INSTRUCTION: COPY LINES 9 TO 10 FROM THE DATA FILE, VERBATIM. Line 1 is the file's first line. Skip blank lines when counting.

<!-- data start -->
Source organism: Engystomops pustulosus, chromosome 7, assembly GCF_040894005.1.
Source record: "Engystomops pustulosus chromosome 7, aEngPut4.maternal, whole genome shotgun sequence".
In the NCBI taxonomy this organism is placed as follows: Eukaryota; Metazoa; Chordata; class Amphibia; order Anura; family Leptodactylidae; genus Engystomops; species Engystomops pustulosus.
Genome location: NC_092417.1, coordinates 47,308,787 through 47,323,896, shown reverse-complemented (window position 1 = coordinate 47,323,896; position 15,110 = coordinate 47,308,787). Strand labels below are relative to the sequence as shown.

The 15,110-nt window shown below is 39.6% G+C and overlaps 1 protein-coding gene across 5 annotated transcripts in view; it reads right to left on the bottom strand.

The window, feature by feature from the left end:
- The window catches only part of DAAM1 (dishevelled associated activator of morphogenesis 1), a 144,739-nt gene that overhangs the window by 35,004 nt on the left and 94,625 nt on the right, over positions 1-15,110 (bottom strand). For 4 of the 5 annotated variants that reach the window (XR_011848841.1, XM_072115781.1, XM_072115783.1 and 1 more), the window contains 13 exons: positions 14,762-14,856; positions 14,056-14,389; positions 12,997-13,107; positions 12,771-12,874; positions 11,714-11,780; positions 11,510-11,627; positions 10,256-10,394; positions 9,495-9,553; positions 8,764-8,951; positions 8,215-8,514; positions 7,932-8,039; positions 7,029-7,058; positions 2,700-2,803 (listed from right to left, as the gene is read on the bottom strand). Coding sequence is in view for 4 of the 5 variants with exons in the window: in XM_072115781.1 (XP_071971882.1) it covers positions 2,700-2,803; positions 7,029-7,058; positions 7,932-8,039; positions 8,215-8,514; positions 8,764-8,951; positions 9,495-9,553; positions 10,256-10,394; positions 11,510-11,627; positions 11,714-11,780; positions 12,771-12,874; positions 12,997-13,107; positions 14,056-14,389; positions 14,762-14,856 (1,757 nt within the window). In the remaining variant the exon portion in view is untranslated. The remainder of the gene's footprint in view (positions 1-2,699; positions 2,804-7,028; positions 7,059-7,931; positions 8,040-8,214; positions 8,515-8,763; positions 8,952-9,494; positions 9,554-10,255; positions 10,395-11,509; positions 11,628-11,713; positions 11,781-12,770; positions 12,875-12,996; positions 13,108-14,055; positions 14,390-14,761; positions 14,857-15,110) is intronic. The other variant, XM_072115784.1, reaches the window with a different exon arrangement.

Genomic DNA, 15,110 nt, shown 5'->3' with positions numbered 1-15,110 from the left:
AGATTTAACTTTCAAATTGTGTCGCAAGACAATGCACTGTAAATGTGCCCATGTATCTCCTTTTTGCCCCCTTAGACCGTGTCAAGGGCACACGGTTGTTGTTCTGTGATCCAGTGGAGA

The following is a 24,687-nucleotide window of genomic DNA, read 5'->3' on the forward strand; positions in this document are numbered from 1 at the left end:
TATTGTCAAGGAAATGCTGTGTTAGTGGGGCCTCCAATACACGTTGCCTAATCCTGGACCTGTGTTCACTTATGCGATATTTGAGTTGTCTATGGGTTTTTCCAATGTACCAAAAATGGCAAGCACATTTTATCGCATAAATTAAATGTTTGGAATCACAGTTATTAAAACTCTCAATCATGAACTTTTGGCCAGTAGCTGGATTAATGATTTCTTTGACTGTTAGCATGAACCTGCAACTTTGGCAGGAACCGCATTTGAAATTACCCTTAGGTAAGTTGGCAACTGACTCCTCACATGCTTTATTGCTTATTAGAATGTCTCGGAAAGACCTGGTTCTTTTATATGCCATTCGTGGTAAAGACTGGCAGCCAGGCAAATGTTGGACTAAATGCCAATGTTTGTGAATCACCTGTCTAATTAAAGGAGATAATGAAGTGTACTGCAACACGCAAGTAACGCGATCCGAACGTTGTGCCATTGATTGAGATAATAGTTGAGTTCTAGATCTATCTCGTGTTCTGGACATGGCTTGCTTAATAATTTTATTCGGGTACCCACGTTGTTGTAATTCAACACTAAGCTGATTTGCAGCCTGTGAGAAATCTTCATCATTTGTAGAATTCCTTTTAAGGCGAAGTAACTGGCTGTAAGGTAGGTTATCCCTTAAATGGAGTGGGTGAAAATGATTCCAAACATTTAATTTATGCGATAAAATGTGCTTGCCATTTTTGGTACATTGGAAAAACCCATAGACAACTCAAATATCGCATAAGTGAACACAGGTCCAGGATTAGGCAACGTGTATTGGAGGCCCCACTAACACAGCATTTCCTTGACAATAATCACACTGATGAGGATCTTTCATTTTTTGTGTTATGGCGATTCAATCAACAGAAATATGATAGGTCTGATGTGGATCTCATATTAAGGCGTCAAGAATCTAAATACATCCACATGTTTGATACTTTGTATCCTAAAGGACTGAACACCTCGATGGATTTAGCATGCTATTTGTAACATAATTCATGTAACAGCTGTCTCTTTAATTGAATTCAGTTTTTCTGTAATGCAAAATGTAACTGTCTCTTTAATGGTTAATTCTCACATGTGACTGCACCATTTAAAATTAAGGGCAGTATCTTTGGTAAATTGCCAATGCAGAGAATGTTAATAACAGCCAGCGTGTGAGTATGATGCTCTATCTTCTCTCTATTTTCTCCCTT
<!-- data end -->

AGATTTAACTTTCAAATTGTGTCGCAAGACAATGCACTGTAAATGTGCCCATGTATCTCCTTTTTGCCCCCTTAGACCGTGTCAAGGGCACACGGTTGTTGTTCTGTGATCCAGTGGAGA

The following is a 24,687-nucleotide window of genomic DNA, read 5'->3' on the forward strand; positions in this document are numbered from 1 at the left end: